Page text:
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What’s the Best–and Worst–State in Terms of Animal Protection?

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We just received a news release about the best–and worst–states in terms of animal protection. Compared to last year’s results, the 2017 findings had a few surprises, both good and bad.

Best and Worst States for Animal Protection

The 12th annual year-end report was released by The Animal Legal Defense Fund, the nation’s preeminent legal advocacy organization for animals. Looking at animal protection laws for for all 50 states, the report named Illinois the best place for animal protection for the 10th year in a row. Illinois was followed by Oregon (2), California (3), Maine (4), and Rhode Island (5).

According to the report, the worst state for animal protection was Kentucky, still in the #50 position for the 11th consecutive year. It trails Iowa (49), Wyoming (48), Utah (47), and North Dakota (46) as the state with the weakest animal protection laws.

How the Rankings Are Made

The Rankings are based on a comprehensive review of each jurisdiction’s animal protection laws including over 4,000 pages of statutes. This is the longest-running and most authoritative report of its kind, and tracks which states are taking animal protection seriously.

Most Improved State

Pennsylvania is the most-improved state this year, jumping 20 places up to number 24. This achievement is thanks to major improvements like a new felony provision for first-time offenders of aggravated animal cruelty (including torture), and granting civil immunity to veterinarians who report suspected animal abuse.

Hot Car Legislation

We were also happy to see the increase in states that protect animal lovers who rescue animals from hot cars. This year’s Rankings Report shows more states granting civil immunity for removing animals from hot vehicles. Immunity laws ensure that people who rescue animals from vehicles in emergency situations are not then faced with lawsuits from owners. Arizona, California, Colorado, Indiana, Massachusetts, Nevada, and Oregon all enacted these “reckless endangerment” provisions this year. In all, more than 25 states now have some type of “hot cars” law on the books.

More than half of all states significantly improved their animal protection laws in the last five years. Improvements come in many forms including stiffer penalties for offenders, stronger standards of care for animals, animal cruelty reporting by veterinarians, mental health evaluations and counseling for offenders, banning animal ownership following cruelty convictions and including animals in domestic violence protective orders.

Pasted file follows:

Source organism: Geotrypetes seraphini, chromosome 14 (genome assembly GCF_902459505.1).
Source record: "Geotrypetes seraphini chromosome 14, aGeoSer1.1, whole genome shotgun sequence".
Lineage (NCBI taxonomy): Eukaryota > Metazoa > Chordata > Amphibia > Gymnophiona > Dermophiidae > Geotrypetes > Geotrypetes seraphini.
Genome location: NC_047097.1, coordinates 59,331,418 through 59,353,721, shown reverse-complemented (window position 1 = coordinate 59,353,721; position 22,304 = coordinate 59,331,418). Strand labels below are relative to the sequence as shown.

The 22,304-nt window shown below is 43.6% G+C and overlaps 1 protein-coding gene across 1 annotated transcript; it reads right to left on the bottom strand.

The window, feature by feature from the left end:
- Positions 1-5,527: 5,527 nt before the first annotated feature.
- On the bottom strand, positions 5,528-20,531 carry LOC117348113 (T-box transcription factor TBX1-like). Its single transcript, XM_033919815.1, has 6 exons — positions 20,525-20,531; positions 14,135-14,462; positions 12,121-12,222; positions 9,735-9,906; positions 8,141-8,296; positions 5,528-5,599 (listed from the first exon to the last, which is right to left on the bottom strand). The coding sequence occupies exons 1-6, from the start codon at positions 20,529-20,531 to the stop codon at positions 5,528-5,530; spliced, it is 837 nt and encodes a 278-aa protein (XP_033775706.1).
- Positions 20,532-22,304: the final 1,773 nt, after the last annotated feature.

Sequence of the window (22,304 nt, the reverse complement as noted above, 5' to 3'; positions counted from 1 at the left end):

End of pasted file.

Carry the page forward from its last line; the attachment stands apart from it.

“Unfortunately, laws protecting animals can vary widely from state to state,” says Animal Legal Defense Fund Executive Director Stephen Wells. “Our annual U.S. Animal Protection Laws Rankings provides a tool for animal advocates, shelters and even legislators to gauge the relative effectiveness of their state’s animal protection laws and provides guidance for making positive changes.”

Read the Full Report

The full report, including details about each state, is available at for download (PDF).

For more information, please visit

sandy weinstein

Friday 19th of January 2018

i have called many times waiting for an officer to show up for a pet left in a hot car, they never showed, i waited over an hour while the person was in the store shopping, called several times 911, and was told it was not a priority, i told them it was the law.

sandy weinstein

Friday 19th of January 2018

NC has got to the one of the worst. they do not enforce even the federal laws against animal abuse. a sheriff was telling me he arrested a man on 8 counts of animal abuse, all were dead from starving, nothing was left but the bones tied up to chains. he got off with probation. this is a federal offense. the sheriff said he just got up and walked out of the court house, he was so mad. he said this happens all of the time in nc which is why officers wont do anything, b/c the judge throws it out or gives them probation. we also have tons of puppy mills and animal fighting rings.


Friday 19th of January 2018

Unfortunately Iowa being one of the worst does not surprise me in the least. Here there is also a 'hidden' puppy, kitten and many small animals- they are sold live at auctions. The people selling these animals are thought of as soft spoken, God fearing , simple living, I have personally seen and attended these auctions. They do not carry a license but the auctions occur. I have even been to auctions where they will come in and sell them alongside say a household (normal) auction. The puppy mills they do run are most often unlicensed and those that are are horrible. Just his week, there were two incidents of animal neglect and cruelty... one case a woman had 100s of guinea pigs, birds and other small animals, in another, it was cockfighting (which is very rare here) neither have been prosecuted. There have been a few advances but it took loud voices to get stiffer penalties, before there were virtually none.